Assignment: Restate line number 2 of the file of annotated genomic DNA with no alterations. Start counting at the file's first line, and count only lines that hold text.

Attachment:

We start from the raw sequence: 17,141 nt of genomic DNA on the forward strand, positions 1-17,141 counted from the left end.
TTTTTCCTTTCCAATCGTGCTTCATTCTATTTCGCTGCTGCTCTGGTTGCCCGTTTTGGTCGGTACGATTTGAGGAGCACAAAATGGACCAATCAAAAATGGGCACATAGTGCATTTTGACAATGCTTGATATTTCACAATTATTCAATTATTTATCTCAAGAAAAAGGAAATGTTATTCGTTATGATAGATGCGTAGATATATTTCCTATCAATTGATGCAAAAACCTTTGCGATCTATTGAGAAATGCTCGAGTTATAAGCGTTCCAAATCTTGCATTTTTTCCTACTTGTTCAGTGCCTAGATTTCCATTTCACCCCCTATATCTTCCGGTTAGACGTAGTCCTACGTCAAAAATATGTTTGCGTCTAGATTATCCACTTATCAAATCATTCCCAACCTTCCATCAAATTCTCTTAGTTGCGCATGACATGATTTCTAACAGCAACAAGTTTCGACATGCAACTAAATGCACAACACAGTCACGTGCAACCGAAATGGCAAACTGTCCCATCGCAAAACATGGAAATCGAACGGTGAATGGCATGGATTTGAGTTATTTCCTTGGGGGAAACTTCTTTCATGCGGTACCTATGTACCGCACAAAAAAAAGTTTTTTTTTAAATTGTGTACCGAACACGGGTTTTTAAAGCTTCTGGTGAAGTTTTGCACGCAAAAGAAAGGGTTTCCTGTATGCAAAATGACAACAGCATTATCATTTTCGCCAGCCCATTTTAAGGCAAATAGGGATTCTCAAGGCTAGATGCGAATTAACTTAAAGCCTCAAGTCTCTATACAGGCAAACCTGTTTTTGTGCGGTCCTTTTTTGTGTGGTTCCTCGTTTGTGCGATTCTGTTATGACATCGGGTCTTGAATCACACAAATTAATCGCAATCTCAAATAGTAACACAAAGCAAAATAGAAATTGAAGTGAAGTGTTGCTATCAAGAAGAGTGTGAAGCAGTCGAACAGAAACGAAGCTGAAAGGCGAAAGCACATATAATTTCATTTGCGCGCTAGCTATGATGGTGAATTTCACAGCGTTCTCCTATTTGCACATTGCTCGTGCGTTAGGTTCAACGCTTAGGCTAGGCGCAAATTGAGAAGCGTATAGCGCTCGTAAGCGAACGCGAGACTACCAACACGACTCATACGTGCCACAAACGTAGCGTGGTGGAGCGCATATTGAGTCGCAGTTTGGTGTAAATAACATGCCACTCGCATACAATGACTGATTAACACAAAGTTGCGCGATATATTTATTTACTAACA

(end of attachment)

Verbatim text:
TTTTTCCTTTCCAATCGTGCTTCATTCTATTTCGCTGCTGCTCTGGTTGCCCGTTTTGGTCGGTACGATTTGAGGAGCACAAAATGGACCAATCAAAAATGGGCACATAGTGCATTTTGACAATGCTTGATATTTCACAATTATTCAATTATTTATCTCAAGAAAAAGGAAATGTTATTCGTTATGATAGATGCGTAGATATATTTCCTATCAATTGATGCAAAAACCTTTGCGATCTATTGAGAAATGCTCGAGTTATAAGCGTTCCAAATCTTGCATTTTTTCCTACTTGTTCAGTGCCTAGATTTCCATTTCACCCCCTATATCTTCCGGTTAGACGTAGTCCTACGTCAAAAATATGTTTGCGTCTAGATTATCCACTTATCAAATCATTCCCAACCTTCCATCAAATTCTCTTAGTTGCGCATGACATGATTTCTAACAGCAACAAGTTTCGACATGCAACTAAATGCACAACACAGTCACGTGCAACCGAAATGGCAAACTGTCCCATCGCAAAACATGGAAATCGAACGGTGAATGGCATGGATTTGAGTTATTTCCTTGGGGGAAACTTCTTTCATGCGGTACCTATGTACCGCACAAAAAAAAGTTTTTTTTTAAATTGTGTACCGAACACGGGTTTTTAAAGCTTCTGGTGAAGTTTTGCACGCAAAAGAAAGGGTTTCCTGTATGCAAAATGACAACAGCATTATCATTTTCGCCAGCCCATTTTAAGGCAAATAGGGATTCTCAAGGCTAGATGCGAATTAACTTAAAGCCTCAAGTCTCTATACAGGCAAACCTGTTTTTGTGCGGTCCTTTTTTGTGTGGTTCCTCGTTTGTGCGATTCTGTTATGACATCGGGTCTTGAATCACACAAATTAATCGCAATCTCAAATAGTAACACAAAGCAAAATAGAAATTGAAGTGAAGTGTTGCTATCAAGAAGAGTGTGAAGCAGTCGAACAGAAACGAAGCTGAAAGGCGAAAGCACATATAATTTCATTTGCGCGCTAGCTATGATGGTGAATTTCACAGCGTTCTCCTATTTGCACATTGCTCGTGCGTTAGGTTCAACGCTTAGGCTAGGCGCAAATTGAGAAGCGTATAGCGCTCGTAAGCGAACGCGAGACTACCAACACGACTCATACGTGCCACAAACGTAGCGTGGTGGAGCGCATATTGAGTCGCAGTTTGGTGTAAATAACATGCCACTCGCATACAATGACTGATTAACACAAAGTTGCGCGATATATTTATTTACTAACA